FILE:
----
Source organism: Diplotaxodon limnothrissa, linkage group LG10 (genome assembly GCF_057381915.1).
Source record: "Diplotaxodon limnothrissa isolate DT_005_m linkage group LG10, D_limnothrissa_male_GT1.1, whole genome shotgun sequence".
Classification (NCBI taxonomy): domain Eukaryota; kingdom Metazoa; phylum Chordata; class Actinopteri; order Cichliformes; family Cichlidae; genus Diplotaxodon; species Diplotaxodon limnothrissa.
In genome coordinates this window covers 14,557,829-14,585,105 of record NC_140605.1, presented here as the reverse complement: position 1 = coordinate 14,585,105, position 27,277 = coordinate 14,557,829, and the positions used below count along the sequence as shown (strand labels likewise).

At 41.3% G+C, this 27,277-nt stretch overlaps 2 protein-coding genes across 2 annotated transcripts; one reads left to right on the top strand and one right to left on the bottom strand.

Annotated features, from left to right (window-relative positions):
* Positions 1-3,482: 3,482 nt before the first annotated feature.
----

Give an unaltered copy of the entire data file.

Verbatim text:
Source organism: Diplotaxodon limnothrissa, linkage group LG10 (genome assembly GCF_057381915.1).
Source record: "Diplotaxodon limnothrissa isolate DT_005_m linkage group LG10, D_limnothrissa_male_GT1.1, whole genome shotgun sequence".
Classification (NCBI taxonomy): domain Eukaryota; kingdom Metazoa; phylum Chordata; class Actinopteri; order Cichliformes; family Cichlidae; genus Diplotaxodon; species Diplotaxodon limnothrissa.
In genome coordinates this window covers 14,557,829-14,585,105 of record NC_140605.1, presented here as the reverse complement: position 1 = coordinate 14,585,105, position 27,277 = coordinate 14,557,829, and the positions used below count along the sequence as shown (strand labels likewise).

At 41.3% G+C, this 27,277-nt stretch overlaps 2 protein-coding genes across 2 annotated transcripts; one reads left to right on the top strand and one right to left on the bottom strand.

Annotated features, from left to right (window-relative positions):
* Positions 1-3,482: 3,482 nt before the first annotated feature.